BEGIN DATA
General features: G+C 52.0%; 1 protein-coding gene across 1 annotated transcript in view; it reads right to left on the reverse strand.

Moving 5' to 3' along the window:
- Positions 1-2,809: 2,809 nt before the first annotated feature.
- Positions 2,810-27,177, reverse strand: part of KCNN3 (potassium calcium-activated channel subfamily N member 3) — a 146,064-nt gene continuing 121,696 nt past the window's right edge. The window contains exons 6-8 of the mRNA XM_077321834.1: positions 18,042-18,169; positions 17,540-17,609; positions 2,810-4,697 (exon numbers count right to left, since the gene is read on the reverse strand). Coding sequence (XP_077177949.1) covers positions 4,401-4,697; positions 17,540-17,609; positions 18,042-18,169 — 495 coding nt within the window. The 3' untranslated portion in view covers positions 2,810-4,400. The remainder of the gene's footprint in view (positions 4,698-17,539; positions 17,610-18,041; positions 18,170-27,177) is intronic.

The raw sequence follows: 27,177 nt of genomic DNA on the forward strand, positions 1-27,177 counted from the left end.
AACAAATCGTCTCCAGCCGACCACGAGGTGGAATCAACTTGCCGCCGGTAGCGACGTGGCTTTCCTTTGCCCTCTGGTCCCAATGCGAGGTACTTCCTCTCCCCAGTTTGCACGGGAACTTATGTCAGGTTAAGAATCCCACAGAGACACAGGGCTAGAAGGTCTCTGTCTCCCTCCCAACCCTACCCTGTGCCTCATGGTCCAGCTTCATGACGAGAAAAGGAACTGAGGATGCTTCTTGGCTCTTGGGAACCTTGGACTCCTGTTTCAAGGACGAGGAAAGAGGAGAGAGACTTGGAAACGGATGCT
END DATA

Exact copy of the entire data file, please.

General features: G+C 52.0%; 1 protein-coding gene across 1 annotated transcript in view; it reads right to left on the reverse strand.

Moving 5' to 3' along the window:
- Positions 1-2,809: 2,809 nt before the first annotated feature.
- Positions 2,810-27,177, reverse strand: part of KCNN3 (potassium calcium-activated channel subfamily N member 3) — a 146,064-nt gene continuing 121,696 nt past the window's right edge. The window contains exons 6-8 of the mRNA XM_077321834.1: positions 18,042-18,169; positions 17,540-17,609; positions 2,810-4,697 (exon numbers count right to left, since the gene is read on the reverse strand). Coding sequence (XP_077177949.1) covers positions 4,401-4,697; positions 17,540-17,609; positions 18,042-18,169 — 495 coding nt within the window. The 3' untranslated portion in view covers positions 2,810-4,400. The remainder of the gene's footprint in view (positions 4,698-17,539; positions 17,610-18,041; positions 18,170-27,177) is intronic.

The raw sequence follows: 27,177 nt of genomic DNA on the forward strand, positions 1-27,177 counted from the left end.
AACAAATCGTCTCCAGCCGACCACGAGGTGGAATCAACTTGCCGCCGGTAGCGACGTGGCTTTCCTTTGCCCTCTGGTCCCAATGCGAGGTACTTCCTCTCCCCAGTTTGCACGGGAACTTATGTCAGGTTAAGAATCCCACAGAGACACAGGGCTAGAAGGTCTCTGTCTCCCTCCCAACCCTACCCTGTGCCTCATGGTCCAGCTTCATGACGAGAAAAGGAACTGAGGATGCTTCTTGGCTCTTGGGAACCTTGGACTCCTGTTTCAAGGACGAGGAAAGAGGAGAGAGACTTGGAAACGGATGCT